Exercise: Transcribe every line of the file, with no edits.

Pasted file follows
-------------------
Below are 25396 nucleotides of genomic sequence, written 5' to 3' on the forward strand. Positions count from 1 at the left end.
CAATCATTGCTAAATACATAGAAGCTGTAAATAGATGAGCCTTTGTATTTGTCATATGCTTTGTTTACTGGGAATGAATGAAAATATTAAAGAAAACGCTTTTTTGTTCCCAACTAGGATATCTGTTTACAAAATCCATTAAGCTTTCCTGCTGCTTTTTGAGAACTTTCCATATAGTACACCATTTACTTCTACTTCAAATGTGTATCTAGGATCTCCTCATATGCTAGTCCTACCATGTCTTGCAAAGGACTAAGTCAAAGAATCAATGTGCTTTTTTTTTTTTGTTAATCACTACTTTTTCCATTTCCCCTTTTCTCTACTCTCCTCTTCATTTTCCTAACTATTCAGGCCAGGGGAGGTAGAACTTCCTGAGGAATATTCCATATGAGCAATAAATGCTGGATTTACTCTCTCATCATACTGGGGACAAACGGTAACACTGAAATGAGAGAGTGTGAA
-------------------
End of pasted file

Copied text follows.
Below are 25396 nucleotides of genomic sequence, written 5' to 3' on the forward strand. Positions count from 1 at the left end.
CAATCATTGCTAAATACATAGAAGCTGTAAATAGATGAGCCTTTGTATTTGTCATATGCTTTGTTTACTGGGAATGAATGAAAATATTAAAGAAAACGCTTTTTTGTTCCCAACTAGGATATCTGTTTACAAAATCCATTAAGCTTTCCTGCTGCTTTTTGAGAACTTTCCATATAGTACACCATTTACTTCTACTTCAAATGTGTATCTAGGATCTCCTCATATGCTAGTCCTACCATGTCTTGCAAAGGACTAAGTCAAAGAATCAATGTGCTTTTTTTTTTTTGTTAATCACTACTTTTTCCATTTCCCCTTTTCTCTACTCTCCTCTTCATTTTCCTAACTATTCAGGCCAGGGGAGGTAGAACTTCCTGAGGAATATTCCATATGAGCAATAAATGCTGGATTTACTCTCTCATCATACTGGGGACAAACGGTAACACTGAAATGAGAGAGTGTGAA